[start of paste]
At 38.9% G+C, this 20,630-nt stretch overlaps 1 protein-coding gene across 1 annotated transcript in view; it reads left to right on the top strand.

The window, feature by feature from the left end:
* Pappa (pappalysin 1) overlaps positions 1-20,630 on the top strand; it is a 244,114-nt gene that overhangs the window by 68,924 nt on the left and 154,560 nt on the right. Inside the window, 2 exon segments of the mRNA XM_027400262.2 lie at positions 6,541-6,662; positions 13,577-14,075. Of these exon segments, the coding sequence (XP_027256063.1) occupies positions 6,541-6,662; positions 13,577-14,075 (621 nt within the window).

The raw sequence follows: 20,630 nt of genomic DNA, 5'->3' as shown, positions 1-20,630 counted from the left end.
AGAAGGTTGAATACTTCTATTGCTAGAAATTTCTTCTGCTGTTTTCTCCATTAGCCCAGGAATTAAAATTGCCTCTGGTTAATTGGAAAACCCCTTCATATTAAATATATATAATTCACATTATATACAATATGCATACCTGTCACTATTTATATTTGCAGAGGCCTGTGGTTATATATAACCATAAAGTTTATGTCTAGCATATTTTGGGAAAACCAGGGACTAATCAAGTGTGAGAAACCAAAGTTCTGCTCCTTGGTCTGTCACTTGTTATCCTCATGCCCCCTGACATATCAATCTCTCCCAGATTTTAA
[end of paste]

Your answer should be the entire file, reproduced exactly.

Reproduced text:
At 38.9% G+C, this 20,630-nt stretch overlaps 1 protein-coding gene across 1 annotated transcript in view; it reads left to right on the top strand.

The window, feature by feature from the left end:
* Pappa (pappalysin 1) overlaps positions 1-20,630 on the top strand; it is a 244,114-nt gene that overhangs the window by 68,924 nt on the left and 154,560 nt on the right. Inside the window, 2 exon segments of the mRNA XM_027400262.2 lie at positions 6,541-6,662; positions 13,577-14,075. Of these exon segments, the coding sequence (XP_027256063.1) occupies positions 6,541-6,662; positions 13,577-14,075 (621 nt within the window).

The raw sequence follows: 20,630 nt of genomic DNA, 5'->3' as shown, positions 1-20,630 counted from the left end.
AGAAGGTTGAATACTTCTATTGCTAGAAATTTCTTCTGCTGTTTTCTCCATTAGCCCAGGAATTAAAATTGCCTCTGGTTAATTGGAAAACCCCTTCATATTAAATATATATAATTCACATTATATACAATATGCATACCTGTCACTATTTATATTTGCAGAGGCCTGTGGTTATATATAACCATAAAGTTTATGTCTAGCATATTTTGGGAAAACCAGGGACTAATCAAGTGTGAGAAACCAAAGTTCTGCTCCTTGGTCTGTCACTTGTTATCCTCATGCCCCCTGACATATCAATCTCTCCCAGATTTTAA